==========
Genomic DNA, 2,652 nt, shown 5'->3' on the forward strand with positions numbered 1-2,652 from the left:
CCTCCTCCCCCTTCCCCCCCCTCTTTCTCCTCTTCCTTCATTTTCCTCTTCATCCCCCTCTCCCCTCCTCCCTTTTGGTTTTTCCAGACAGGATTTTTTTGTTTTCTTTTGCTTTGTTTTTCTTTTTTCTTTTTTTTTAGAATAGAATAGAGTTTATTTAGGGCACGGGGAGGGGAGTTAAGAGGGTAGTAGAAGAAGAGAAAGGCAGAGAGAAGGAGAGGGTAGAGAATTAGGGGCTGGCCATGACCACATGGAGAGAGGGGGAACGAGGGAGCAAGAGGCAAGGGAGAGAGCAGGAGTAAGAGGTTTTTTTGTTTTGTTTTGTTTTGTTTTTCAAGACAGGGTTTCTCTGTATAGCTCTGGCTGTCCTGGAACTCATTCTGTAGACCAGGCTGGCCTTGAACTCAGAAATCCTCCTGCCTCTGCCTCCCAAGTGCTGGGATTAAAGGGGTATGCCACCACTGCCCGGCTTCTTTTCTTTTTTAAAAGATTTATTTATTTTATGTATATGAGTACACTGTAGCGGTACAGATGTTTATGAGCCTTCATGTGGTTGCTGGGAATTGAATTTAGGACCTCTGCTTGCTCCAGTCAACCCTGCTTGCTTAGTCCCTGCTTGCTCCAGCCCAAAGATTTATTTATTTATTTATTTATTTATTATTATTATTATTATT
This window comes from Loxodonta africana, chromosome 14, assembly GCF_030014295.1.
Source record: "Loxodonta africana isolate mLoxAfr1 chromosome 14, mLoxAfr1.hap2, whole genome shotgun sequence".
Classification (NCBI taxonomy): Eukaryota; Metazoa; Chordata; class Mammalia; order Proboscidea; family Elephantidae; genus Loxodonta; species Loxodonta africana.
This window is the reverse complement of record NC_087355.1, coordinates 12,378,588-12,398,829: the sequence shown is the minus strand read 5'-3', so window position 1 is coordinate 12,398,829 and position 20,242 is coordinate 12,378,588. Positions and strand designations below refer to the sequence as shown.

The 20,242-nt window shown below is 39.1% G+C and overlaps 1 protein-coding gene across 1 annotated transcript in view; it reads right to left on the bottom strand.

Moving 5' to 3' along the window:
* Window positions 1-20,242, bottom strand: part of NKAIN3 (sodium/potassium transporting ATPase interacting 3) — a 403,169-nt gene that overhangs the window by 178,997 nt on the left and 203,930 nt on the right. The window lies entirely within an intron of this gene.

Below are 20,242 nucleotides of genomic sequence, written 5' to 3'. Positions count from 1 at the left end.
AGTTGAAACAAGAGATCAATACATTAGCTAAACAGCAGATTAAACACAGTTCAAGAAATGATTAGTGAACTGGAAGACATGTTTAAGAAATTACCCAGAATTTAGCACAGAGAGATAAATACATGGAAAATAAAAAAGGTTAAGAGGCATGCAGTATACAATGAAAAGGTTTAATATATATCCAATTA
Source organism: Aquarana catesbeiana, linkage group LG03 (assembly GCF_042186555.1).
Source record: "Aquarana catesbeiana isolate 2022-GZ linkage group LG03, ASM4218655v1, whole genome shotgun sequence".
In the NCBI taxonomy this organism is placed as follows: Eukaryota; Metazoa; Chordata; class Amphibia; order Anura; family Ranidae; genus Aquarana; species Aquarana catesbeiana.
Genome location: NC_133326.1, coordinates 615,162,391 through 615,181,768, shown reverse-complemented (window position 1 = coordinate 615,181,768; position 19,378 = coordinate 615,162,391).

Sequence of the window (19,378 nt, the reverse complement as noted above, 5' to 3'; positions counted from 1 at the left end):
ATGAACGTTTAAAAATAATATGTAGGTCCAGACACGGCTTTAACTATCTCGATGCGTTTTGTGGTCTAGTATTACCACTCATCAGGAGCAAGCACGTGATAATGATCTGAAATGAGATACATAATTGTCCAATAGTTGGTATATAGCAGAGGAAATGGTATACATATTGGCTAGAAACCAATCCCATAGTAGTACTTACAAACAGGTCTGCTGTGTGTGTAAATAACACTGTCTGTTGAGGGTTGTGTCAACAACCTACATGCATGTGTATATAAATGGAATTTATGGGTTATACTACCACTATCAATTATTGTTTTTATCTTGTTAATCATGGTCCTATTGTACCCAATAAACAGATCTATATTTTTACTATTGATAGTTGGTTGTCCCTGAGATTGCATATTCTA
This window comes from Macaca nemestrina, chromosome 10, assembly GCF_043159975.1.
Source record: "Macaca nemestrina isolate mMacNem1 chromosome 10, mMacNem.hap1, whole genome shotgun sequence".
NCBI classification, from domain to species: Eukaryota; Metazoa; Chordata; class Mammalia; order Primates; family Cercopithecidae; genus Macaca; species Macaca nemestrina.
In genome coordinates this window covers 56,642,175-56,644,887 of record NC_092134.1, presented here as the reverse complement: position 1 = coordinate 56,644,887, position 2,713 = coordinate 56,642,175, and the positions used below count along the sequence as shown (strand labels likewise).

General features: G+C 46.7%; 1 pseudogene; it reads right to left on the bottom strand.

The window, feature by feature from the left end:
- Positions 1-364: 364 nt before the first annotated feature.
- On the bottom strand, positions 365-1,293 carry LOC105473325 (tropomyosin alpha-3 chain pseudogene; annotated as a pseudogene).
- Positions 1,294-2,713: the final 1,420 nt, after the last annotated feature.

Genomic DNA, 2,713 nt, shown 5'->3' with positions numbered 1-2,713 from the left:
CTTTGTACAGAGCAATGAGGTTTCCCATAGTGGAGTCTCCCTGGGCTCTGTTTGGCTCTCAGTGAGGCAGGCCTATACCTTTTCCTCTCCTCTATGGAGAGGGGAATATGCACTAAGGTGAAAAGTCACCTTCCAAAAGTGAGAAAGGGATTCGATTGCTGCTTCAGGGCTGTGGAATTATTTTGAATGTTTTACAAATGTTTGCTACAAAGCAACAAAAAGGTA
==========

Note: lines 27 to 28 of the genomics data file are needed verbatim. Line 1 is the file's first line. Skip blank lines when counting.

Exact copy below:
Genomic DNA, 2,713 nt, shown 5'->3' with positions numbered 1-2,713 from the left:
CTTTGTACAGAGCAATGAGGTTTCCCATAGTGGAGTCTCCCTGGGCTCTGTTTGGCTCTCAGTGAGGCAGGCCTATACCTTTTCCTCTCCTCTATGGAGAGGGGAATATGCACTAAGGTGAAAAGTCACCTTCCAAAAGTGAGAAAGGGATTCGATTGCTGCTTCAGGGCTGTGGAATTATTTTGAATGTTTTACAAATGTTTGCTACAAAGCAACAAAAAGGTA